More Londoners are tackling DIY than ever. “Yes, we’re now a DIY nation,” confirms Katherine Paterson, marketing director of B&Q, whose campaign to “skill-up Britain” offers in-store workshops and demos.
Use your time at the weekend to give your home a spring makeover. You don’t need to be an expert: with today’s clever products, DIY is not difficult.
1 Take your house down the catwalk and dress it in the fashion colours of the season — pastels and vintage flower patterns. Or go for the brights — turquoise, lime and pink.
Take down heavy winter curtains, send them to the cleaners and put up lightweight curtains, or pastel or white blinds (John Lewis and Ikea have charming voile panels, with no-sew hemming tape to adjust for length).
Scatter with flowery cushions or buy a flowery upholstered chair (Next does one for £375).
2 Paint is the great transformer. Supermarket own-brands in fashion colours cost about £16 -£17 for a 2.5-litre can). But a “designer” paint brand will cost £30 or more. Farrow & Ball, for example, has eight London branches, as does Fired Earth.
Buy the right paints for the right room. Special kitchen paints resist steam and grease, and ones for bathrooms are mould-resistant. Extra-tough paints (such as Dulux Endurance) withstand heavy wear, while Dulux Light and Space paint reflects light.
“Magic” paints (a little scarily) make painting white on to white easier — it goes on as pink and then fades from pink to white within an hour. Explore unusual finishes — Crown’s Suede and Metallic range is particularly intriguing.
3 Paste-the-wall patterns have revolutionised wallpaper hanging — no more pasting tables or stepping on wet wallpaper. Prices start at about £20 a roll. Allow two rolls for a feature wall, and about eight rolls for the whole of an average room.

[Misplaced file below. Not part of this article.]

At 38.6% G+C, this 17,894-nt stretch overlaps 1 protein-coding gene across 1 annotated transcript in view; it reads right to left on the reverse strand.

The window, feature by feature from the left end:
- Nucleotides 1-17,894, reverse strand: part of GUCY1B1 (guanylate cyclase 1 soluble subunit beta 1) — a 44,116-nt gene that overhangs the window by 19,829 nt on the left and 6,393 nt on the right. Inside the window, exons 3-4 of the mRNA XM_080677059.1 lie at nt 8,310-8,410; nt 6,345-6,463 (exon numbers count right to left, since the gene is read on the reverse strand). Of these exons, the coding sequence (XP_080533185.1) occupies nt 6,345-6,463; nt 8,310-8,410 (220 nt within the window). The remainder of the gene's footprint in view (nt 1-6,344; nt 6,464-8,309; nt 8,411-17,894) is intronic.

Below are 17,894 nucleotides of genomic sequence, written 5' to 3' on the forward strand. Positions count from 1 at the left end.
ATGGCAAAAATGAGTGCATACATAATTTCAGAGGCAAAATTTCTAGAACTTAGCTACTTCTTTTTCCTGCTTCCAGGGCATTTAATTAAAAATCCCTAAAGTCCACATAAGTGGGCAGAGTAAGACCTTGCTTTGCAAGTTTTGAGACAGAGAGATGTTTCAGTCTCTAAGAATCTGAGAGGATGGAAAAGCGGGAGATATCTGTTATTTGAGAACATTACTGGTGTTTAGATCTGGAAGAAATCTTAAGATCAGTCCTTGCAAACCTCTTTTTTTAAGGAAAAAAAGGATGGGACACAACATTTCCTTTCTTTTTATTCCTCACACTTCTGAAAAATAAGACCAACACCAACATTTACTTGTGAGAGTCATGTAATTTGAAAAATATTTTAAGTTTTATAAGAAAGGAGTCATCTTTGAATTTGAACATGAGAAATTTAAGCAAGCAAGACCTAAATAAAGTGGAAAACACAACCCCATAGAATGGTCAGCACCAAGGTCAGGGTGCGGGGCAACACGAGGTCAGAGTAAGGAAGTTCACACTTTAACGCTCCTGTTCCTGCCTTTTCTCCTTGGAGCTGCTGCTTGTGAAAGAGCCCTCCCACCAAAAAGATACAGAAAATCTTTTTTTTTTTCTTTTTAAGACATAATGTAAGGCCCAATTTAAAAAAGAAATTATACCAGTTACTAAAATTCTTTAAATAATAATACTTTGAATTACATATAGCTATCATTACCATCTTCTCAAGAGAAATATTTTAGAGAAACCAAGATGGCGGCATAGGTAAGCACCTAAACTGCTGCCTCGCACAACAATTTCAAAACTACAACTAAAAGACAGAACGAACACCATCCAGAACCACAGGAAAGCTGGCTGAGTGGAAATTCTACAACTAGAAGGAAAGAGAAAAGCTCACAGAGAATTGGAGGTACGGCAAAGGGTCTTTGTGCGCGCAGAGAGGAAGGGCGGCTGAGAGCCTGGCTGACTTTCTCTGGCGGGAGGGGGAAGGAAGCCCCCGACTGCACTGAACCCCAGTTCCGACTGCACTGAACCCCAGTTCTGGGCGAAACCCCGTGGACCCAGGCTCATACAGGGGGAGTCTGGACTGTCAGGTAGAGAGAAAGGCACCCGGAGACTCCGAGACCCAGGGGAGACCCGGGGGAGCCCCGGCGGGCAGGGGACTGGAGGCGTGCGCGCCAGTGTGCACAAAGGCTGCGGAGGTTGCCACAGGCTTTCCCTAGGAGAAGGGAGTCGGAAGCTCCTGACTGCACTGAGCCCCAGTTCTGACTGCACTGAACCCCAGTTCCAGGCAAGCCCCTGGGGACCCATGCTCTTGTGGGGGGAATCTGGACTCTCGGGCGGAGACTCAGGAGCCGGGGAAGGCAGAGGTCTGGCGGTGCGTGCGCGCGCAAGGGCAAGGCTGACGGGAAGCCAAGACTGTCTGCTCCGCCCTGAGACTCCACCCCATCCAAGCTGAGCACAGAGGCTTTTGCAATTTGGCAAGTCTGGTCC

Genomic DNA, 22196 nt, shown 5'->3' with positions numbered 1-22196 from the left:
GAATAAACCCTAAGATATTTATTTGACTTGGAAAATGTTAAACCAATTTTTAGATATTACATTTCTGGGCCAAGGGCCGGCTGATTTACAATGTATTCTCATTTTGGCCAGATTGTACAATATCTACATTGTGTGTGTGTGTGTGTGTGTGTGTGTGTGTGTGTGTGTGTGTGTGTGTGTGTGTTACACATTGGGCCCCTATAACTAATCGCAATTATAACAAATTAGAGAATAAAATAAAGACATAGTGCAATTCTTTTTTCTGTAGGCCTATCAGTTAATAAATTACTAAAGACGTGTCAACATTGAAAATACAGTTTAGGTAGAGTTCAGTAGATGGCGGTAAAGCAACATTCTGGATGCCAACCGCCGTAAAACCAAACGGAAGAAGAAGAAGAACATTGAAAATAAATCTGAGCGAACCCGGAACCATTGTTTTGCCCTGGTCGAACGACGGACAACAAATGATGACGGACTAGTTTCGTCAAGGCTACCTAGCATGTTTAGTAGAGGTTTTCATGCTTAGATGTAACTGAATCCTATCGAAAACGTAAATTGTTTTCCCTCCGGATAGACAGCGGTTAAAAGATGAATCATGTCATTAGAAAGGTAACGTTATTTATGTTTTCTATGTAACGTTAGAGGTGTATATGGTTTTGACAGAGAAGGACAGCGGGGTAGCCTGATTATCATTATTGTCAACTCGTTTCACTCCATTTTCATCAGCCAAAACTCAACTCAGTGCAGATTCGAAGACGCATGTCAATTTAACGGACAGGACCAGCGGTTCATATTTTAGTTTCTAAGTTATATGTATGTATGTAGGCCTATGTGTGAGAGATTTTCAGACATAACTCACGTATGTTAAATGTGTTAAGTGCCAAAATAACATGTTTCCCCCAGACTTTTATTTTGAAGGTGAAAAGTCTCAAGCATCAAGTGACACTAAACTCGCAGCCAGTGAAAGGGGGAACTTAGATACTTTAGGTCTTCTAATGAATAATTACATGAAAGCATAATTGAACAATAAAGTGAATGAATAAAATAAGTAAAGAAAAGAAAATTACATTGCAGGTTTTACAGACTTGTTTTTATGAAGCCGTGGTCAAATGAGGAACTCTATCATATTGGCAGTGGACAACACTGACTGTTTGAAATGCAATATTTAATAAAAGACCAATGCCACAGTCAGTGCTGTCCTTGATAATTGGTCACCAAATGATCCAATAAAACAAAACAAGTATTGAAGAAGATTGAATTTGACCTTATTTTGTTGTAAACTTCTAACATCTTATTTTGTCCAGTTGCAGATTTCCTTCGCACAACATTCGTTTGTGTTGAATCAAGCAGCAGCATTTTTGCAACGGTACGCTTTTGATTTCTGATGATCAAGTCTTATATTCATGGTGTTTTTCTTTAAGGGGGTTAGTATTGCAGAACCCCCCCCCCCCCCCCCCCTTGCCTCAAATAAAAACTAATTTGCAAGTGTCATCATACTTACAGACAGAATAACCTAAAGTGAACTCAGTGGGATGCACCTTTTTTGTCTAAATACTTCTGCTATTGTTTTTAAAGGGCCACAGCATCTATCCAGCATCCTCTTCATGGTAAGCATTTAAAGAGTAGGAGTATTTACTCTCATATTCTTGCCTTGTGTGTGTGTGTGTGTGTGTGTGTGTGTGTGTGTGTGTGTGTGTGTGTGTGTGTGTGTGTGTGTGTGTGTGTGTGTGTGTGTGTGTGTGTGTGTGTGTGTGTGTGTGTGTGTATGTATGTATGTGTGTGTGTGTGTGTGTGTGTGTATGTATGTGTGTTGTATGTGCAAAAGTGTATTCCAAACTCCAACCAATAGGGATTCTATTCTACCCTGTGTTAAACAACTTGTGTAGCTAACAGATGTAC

Stay in fashion with dusky damask, fresh florals and textured neutrals. Paper all four walls of a small room. A grander room can take a feature wall — the chimney breast, say, or the wall behind a bed.
4 Tiles. Use specialist paint to cover ugly tiles — International One Coat Tile Paint from www.international-paints.co.uk, for example. First clean the old tiles with hot water and a mild detergent, rinsing well, use masking tape over the grouting and then clean up the grouting with a grout pen.
5 Restore garden decking with a decking cleaner (brands include Ronseal and Cuprinol).
All you have to do is brush it on and leave it to work. Ronseal Stripping Gel will remove old finishes, and Cuprinol Decking Restorer will put the colour back into grey wood within 15 minutes. Finish with Decking Oil for a protective natural finish, or apply Decking Stain for a richer colour.
The Cuprinol Power Pad is a useful tool for applying stain finishes easily with a little bit of effort.
6 Give old furniture a new paint finish. Use two coats of gloss or matt paint for older wooden pieces.
If you’d rather shop, Kevin Nayler paints original pieces beautifully (the coffee table on our front page is £330; www.kevinnayler.co.uk/hand-painted-furniture).
Plastikote has made its spray cans easier and cleaner to use (www.plastikote.com); Cuprinol has a new outdoor paint in 16 fashion shades (www.cuprinol.co.uk). You can even paint on to rusty metal using Hammerite’s Direct to Rust Paint.
Paint rooms with a smartphone
Websites, aps and social media make DIY easier. More than a third of us upload our pictures of DIY success to Twitter or Facebook. Just launched is B&Q’s own YouTube channel.
The updated Dulux Let’s Colour Studio app is free. On your phone, snap a favourite shade, and then get colours to complete your scheme. Or go online to use the Dulux Mouse Painter to colour in an uploaded digital picture of your room. Visit www.dulux.co.uk
Find painting hints and videos, plus ready-made colour schemes, on www.crownpaint.co.uk